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The ESP module can control things with it's build-in GPIO output pins. We can turn these on or off or we can set these pins to a special Pulse modulated value (PWM output). And it's also possible to send short pulses (single puls) to one of these pins to control specific devices that are switched with a single short high or low signal.


It's best to connect a LED to the GPIO to test your setup. You could dim this LED with the PWM mode commands. Be aware that the ESP8266 only supplys 3,3v at a max current of only ~10mA.


ESP Easy

You dont need a Device definition (task) to control basic GPIO output. You can always control all the pins by HTTP.


Command GPIO Value Information HTTP example MQTT example
(topic: <MQTT subscribe template>/cmd)
GPIO,<gpio>,<value> 0...16 2 (HIGH-Z)
1 (HIGH)
0 (LOW)
Basic on/off. We can control a pin with simple http url commands. To change the pin to high or low steady output. Setting GPIO to "2" means that it will be able to detect low level relays (with high impedance, "Z"). http://<espeasyip>/control?cmd=GPIO,12,1
0...15 0...1023 To set a certain PWM level. If you have set a certain GPIO to a PWM level and want to use it as a regular HIGH/LOW pin you need to reset by setting the PWM level to 0. You can use the duration (ms) parameter to create a fading. http://<espeasyip>/control?cmd=PWM,13,500
Pulse,<GPIO>,<value> 0...16 <state>,<duration> To send a short pulse to a certain pin. Example to send an active high (1) pulse on GPIO 14 for 500 mSeconds. Pulse duration is in milliseconds. State is 1 or 0. http://<espeasyip>/control?cmd=Pulse,14,1,500 Pulse,14,1,500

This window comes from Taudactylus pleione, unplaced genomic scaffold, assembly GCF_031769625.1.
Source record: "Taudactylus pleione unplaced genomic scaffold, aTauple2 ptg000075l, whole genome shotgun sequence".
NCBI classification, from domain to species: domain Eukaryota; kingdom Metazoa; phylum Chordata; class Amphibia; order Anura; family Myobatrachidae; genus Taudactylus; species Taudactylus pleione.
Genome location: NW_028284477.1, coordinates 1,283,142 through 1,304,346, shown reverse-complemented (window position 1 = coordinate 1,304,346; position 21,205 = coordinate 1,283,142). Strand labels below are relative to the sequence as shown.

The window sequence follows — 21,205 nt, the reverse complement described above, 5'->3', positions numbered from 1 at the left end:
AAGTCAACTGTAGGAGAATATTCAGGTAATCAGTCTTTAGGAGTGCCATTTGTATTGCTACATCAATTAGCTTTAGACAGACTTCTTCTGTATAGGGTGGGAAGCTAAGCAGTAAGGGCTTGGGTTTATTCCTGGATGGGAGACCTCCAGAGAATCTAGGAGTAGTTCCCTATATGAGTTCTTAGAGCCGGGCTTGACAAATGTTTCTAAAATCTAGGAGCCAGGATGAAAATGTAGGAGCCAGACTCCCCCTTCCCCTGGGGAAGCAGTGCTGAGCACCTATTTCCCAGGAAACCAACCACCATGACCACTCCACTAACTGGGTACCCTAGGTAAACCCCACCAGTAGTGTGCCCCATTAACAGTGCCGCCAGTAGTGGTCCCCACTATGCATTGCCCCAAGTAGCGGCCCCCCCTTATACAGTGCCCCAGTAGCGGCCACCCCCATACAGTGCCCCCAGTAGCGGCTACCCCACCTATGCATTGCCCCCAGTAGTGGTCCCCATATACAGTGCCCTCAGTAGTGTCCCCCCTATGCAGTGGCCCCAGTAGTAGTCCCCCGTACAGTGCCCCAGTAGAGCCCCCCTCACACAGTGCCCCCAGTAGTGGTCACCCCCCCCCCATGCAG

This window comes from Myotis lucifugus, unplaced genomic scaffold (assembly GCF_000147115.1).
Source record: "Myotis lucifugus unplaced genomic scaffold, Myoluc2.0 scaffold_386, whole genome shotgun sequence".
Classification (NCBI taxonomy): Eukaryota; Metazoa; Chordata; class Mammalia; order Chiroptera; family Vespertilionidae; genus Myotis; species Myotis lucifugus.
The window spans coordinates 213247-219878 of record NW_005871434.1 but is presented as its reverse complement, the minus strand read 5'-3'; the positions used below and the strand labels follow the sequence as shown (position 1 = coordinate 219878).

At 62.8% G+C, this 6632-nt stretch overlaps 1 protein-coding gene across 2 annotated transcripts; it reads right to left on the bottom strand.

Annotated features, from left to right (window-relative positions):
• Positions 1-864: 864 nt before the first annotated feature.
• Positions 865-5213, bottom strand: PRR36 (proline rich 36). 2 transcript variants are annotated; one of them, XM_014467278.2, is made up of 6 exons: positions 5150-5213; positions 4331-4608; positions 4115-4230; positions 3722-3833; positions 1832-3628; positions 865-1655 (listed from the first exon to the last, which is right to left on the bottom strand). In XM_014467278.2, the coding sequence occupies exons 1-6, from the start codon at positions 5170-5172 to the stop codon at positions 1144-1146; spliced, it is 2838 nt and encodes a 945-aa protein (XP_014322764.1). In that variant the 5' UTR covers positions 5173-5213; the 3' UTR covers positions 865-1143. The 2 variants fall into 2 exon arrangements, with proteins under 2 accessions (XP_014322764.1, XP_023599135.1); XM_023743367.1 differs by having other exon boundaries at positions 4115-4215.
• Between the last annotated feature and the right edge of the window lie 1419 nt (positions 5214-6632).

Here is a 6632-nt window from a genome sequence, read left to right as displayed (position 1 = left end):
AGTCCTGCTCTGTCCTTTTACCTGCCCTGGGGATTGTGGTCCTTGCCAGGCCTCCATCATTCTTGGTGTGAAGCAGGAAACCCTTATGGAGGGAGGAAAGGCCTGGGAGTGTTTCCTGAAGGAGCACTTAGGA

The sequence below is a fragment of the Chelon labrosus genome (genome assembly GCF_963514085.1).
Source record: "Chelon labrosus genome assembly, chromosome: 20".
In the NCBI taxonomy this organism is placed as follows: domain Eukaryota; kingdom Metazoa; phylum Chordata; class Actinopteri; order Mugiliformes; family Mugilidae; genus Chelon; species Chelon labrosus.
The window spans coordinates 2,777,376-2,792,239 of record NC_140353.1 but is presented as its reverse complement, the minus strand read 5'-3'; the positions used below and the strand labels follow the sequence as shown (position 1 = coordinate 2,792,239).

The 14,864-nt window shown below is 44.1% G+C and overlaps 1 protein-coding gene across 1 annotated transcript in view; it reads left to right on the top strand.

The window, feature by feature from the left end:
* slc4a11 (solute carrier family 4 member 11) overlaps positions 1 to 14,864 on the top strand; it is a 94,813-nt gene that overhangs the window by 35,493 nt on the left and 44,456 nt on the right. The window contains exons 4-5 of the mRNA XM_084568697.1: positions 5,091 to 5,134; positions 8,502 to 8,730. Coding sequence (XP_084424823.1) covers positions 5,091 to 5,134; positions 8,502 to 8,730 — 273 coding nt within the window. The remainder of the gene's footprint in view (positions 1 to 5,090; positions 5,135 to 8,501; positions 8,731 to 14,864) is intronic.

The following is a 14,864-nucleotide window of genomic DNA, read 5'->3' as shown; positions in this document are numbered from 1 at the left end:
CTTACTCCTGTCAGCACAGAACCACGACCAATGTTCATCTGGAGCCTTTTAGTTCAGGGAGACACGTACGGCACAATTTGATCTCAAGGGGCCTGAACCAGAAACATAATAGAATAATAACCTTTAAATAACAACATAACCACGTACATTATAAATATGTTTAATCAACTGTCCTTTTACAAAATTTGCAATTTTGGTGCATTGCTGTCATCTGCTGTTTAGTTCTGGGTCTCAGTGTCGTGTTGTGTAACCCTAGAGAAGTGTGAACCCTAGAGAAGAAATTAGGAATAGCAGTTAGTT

LongPulse,<GPIO>,<value> 0...16 <state>,<duration> To send a long pulse to a certain pin. A long pulse is basically the same as the plain pulse. The only difference is the time base in seconds rather than in milliseconds. So it's more suitable for longer duration. Example to send an active high (1) pulse on GPIO 15 for 10 minutes. http://<espeasyip>/control?cmd=LongPulse,15,1,600 LongPulse,15,1,600
LongPulse_mS,<GPIO>,<value> 0...16 <state>,<duration> To send a long pulse to a certain pin. A long pulse (mS) is the same as the regular long pulse. The only difference is the time base in milliseconds rather than in seconds. Example to send an active high (1) pulse on GPIO 15 for 1 second. http://<espeasyip>/control?cmd=LongPulse_mS,15,1,1000 LongPulse_mS,15,1,1000
Servo,<value1>,<GPIO>,<value2> 0...16 value1: servo number
value2: position
To control a Servo Motor. We currently support a maximum of two servo motors so you can build a pan & tilt device if you like. Example to set servo 1 on GPIO 2 to a 90 degree position and servo 2 on GPIO 16 to a 45 degree position. http://<espeasyip>/control?cmd=Servo,1,2,90

Tones, melodies and ringtones

For using tone and rtttl commands you should head over to the Buzzer (RTTTL) section.

Caveats: User Beware!

There are many pins called GPIO but be aware: These pins differ even they are all called GPIO!
The ESP8266 is a small chip with a lots of possibilities. The GPIO16 (D0) is a good example: Besides GPIO it is used for waking up from deep sleep. Internally it is connected to a hardware timer and does not have all possibilities of other GPIOs in exchange. This also means that a DS18B20 will not work on GPIO16, neither will any other plugin using interrupts work. For a full list of GPIO pins and hints what's connected inside the chip see the Configuration page.